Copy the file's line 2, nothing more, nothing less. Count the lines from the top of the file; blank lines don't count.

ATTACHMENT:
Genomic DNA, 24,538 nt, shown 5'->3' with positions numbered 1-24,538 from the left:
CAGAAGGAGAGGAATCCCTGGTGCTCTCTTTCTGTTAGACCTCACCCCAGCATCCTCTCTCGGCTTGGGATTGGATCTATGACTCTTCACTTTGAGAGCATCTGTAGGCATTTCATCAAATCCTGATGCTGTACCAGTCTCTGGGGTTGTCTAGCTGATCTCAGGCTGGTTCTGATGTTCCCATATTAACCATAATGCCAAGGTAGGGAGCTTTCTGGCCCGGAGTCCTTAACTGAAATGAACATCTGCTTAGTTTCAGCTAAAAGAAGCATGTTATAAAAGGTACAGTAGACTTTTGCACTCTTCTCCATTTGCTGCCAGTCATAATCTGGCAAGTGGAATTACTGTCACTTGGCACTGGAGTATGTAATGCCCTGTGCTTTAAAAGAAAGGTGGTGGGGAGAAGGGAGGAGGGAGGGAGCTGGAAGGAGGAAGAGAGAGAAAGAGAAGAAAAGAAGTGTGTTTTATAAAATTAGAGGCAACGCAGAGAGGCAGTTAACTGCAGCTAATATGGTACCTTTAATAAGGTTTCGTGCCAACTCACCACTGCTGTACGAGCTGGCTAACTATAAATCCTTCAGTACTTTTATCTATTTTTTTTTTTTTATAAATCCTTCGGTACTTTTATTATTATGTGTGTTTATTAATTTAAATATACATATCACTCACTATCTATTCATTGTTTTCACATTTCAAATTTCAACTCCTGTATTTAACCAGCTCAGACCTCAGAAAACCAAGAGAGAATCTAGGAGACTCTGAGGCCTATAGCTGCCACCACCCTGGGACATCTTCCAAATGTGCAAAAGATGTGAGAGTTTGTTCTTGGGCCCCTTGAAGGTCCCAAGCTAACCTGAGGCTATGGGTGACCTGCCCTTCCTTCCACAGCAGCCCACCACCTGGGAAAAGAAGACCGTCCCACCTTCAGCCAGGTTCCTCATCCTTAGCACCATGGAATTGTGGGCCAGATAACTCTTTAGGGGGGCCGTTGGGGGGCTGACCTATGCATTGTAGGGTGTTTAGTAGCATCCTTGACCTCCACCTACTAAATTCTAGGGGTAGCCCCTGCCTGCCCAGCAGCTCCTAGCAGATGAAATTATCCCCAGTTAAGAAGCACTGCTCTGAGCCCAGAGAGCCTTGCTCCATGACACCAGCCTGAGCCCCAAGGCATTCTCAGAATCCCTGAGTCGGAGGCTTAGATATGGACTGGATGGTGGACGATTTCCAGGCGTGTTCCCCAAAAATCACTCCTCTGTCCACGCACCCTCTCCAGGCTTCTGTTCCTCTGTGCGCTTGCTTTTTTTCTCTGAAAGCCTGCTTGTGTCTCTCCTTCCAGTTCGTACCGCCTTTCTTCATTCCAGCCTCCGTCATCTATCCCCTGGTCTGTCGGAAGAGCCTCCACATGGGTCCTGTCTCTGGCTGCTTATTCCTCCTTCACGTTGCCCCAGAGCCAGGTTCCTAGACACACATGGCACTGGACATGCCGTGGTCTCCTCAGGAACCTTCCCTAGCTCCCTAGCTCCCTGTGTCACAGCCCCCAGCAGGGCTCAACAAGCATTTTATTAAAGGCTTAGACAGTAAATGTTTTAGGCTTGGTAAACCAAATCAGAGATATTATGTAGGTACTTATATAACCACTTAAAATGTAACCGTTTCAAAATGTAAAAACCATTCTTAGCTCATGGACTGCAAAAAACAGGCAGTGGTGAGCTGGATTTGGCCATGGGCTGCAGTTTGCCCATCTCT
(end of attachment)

CAGAAGGAGAGGAATCCCTGGTGCTCTCTTTCTGTTAGACCTCACCCCAGCATCCTCTCTCGGCTTGGGATTGGATCTATGACTCTTCACTTTGAGAGCATCTGTAGGCATTTCATCAAATCCTGATGCTGTACCAGTCTCTGGGGTTGTCTAGCTGATCTCAGGCTGGTTCTGATGTTCCCATATTAACCATAATGCCAAGGTAGGGAGCTTTCTGGCCCGGAGTCCTTAACTGAAATGAACATCTGCTTAGTTTCAGCTAAAAGAAGCATGTTATAAAAGGTACAGTAGACTTTTGCACTCTTCTCCATTTGCTGCCAGTCATAATCTGGCAAGTGGAATTACTGTCACTTGGCACTGGAGTATGTAATGCCCTGTGCTTTAAAAGAAAGGTGGTGGGGAGAAGGGAGGAGGGAGGGAGCTGGAAGGAGGAAGAGAGAGAAAGAGAAGAAAAGAAGTGTGTTTTATAAAATTAGAGGCAACGCAGAGAGGCAGTTAACTGCAGCTAATATGGTACCTTTAATAAGGTTTCGTGCCAACTCACCACTGCTGTACGAGCTGGCTAACTATAAATCCTTCAGTACTTTTATCTATTTTTTTTTTTTTATAAATCCTTCGGTACTTTTATTATTATGTGTGTTTATTAATTTAAATATACATATCACTCACTATCTATTCATTGTTTTCACATTTCAAATTTCAACTCCTGTATTTAACCAGCTCAGACCTCAGAAAACCAAGAGAGAATCTAGGAGACTCTGAGGCCTATAGCTGCCACCACCCTGGGACATCTTCCAAATGTGCAAAAGATGTGAGAGTTTGTTCTTGGGCCCCTTGAAGGTCCCAAGCTAACCTGAGGCTATGGGTGACCTGCCCTTCCTTCCACAGCAGCCCACCACCTGGGAAAAGAAGACCGTCCCACCTTCAGCCAGGTTCCTCATCCTTAGCACCATGGAATTGTGGGCCAGATAACTCTTTAGGGGGGCCGTTGGGGGGCTGACCTATGCATTGTAGGGTGTTTAGTAGCATCCTTGACCTCCACCTACTAAATTCTAGGGGTAGCCCCTGCCTGCCCAGCAGCTCCTAGCAGATGAAATTATCCCCAGTTAAGAAGCACTGCTCTGAGCCCAGAGAGCCTTGCTCCATGACACCAGCCTGAGCCCCAAGGCATTCTCAGAATCCCTGAGTCGGAGGCTTAGATATGGACTGGATGGTGGACGATTTCCAGGCGTGTTCCCCAAAAATCACTCCTCTGTCCACGCACCCTCTCCAGGCTTCTGTTCCTCTGTGCGCTTGCTTTTTTTCTCTGAAAGCCTGCTTGTGTCTCTCCTTCCAGTTCGTACCGCCTTTCTTCATTCCAGCCTCCGTCATCTATCCCCTGGTCTGTCGGAAGAGCCTCCACATGGGTCCTGTCTCTGGCTGCTTATTCCTCCTTCACGTTGCCCCAGAGCCAGGTTCCTAGACACACATGGCACTGGACATGCCGTGGTCTCCTCAGGAACCTTCCCTAGCTCCCTAGCTCCCTGTGTCACAGCCCCCAGCAGGGCTCAACAAGCATTTTATTAAAGGCTTAGACAGTAAATGTTTTAGGCTTGGTAAACCAAATCAGAGATATTATGTAGGTACTTATATAACCACTTAAAATGTAACCGTTTCAAAATGTAAAAACCATTCTTAGCTCATGGACTGCAAAAAACAGGCAGTGGTGAGCTGGATTTGGCCATGGGCTGCAGTTTGCCCATCTCT